Virginia Employee Access to Personnel Files

By John V. Berry, Esq.,

In our legal practice, many current and former employees in Virginia often ask us whether they have the right to obtain a copy of their personnel file or at least have the ability to request and review it. Each state has their own laws and regulations with respect to this issue for private sector employees. Furthermore, government employee (federal, state, county, municipal) requests are governed by different federal, state, county, or city laws and regulations.

Access to Employment Files Vary by State Law

Private sector employees (those employed by companies; the majority of employees) are generally not entitled to a copy of their personnel file in most jurisdictions. Virginia has not yet passed a law requiring private sector employers to provide copies of an employee’s personnel file upon request or in requiring employee access to review and inspect their files. Other states, such as California and Massachusetts, however, have passed laws giving private sector employees required access to their personnel files. The general national trend seems to be moving towards passing laws and regulations that require employers to provide current and former employees access to their personnel files.

Public, Union and Federal Employees Have Additional Rights to their Personnel Files

Private sector employees belonging to unions may have additional rights to review or obtain a copy of their personnel files, depending on collective bargaining agreements negotiated between their union and an employer. Federal employees generally have the right to obtain a copy of their personnel files through the Privacy Act of 1974, 5 U.S.C. § 552a. Virginia public sector (State or County) employees have the right to review their personnel files under Va. Code 2.2-3705.1 and Va. Code 2.2-3705.5. In addition, if a personnel matter goes to court, an employee will typically be able to obtain a copy of his or her personnel file through discovery procedures.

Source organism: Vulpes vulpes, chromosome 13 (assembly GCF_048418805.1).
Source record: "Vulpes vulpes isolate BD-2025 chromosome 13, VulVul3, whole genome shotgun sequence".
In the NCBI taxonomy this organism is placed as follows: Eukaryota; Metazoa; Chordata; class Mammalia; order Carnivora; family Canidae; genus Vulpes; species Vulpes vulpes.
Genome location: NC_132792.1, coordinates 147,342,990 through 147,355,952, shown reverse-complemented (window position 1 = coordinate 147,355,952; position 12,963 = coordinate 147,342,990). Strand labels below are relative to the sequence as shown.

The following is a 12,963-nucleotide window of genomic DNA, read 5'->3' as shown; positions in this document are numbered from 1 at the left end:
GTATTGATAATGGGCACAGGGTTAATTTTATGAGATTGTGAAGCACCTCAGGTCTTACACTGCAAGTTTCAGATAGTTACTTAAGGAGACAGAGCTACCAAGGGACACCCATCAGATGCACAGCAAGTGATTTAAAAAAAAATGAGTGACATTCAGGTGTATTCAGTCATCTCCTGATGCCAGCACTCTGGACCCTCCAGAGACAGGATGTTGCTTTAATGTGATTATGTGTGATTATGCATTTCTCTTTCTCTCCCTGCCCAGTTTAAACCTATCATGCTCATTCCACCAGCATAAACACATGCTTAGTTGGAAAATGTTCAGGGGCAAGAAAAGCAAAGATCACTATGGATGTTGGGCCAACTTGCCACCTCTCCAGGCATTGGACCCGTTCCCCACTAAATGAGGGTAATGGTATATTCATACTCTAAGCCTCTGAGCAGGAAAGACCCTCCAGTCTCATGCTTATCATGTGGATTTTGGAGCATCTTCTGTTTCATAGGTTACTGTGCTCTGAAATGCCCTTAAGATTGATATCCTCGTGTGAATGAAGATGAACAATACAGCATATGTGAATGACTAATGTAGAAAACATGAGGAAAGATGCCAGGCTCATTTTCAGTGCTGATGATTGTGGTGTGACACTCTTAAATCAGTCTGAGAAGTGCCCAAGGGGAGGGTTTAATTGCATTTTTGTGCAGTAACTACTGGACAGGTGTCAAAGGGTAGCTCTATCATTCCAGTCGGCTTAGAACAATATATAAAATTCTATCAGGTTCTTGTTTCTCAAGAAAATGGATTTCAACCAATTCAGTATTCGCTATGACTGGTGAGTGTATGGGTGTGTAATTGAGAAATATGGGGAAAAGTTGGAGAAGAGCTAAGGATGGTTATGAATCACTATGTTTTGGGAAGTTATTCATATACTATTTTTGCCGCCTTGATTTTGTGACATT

General Tips for Virginia Employees and Employers

If employees do not have a statutory or other right to obtain a copy of their personnel file, it is still possible for the employee to ask human resources for a copy of an employee’s file. Even though employers may not have a formal policy on personnel files, human resources will often grant an employee’s request to review his or her personnel file unless they have a reason not to do so.

We also advise Virginia employers to consider allowing employees, under certain conditions, with the ability to review their personnel file even if it is not required. This often has a positive effect on workplace morale and clearly helps to limit suspicion in the company workplace. Such a policy also provides the employer the ability to clearly document that an employee was put on notice where disciplinary or performance actions have been taken. In addition, an employer should certainly have a policy in place that is consistently applied to all employees.


Our firm represents Virginia employees regarding employment matters and requests for information from personnel files. We can be contacted at or by telephone at (703) 668-0070. Our Facebook page can be found at Berry & Berry Facebook Page.

5 Wrongful Termination Tips for Virginia Employees

By John V. Berry, Esq.,

We represent individuals in Virginia and the greater Washington, D.C. area when they are terminated from their employment. We represent individuals in wrongful termination cases when an employer terminates a person for some illegal or inappropriate reason. Many issues come into play when an employee is terminated. These types of employment issues are compounded by anxiety, fears, financial concerns and other strong emotions. It is very important for an employee to attempt to handle being terminated the right way because of issues that may arise later.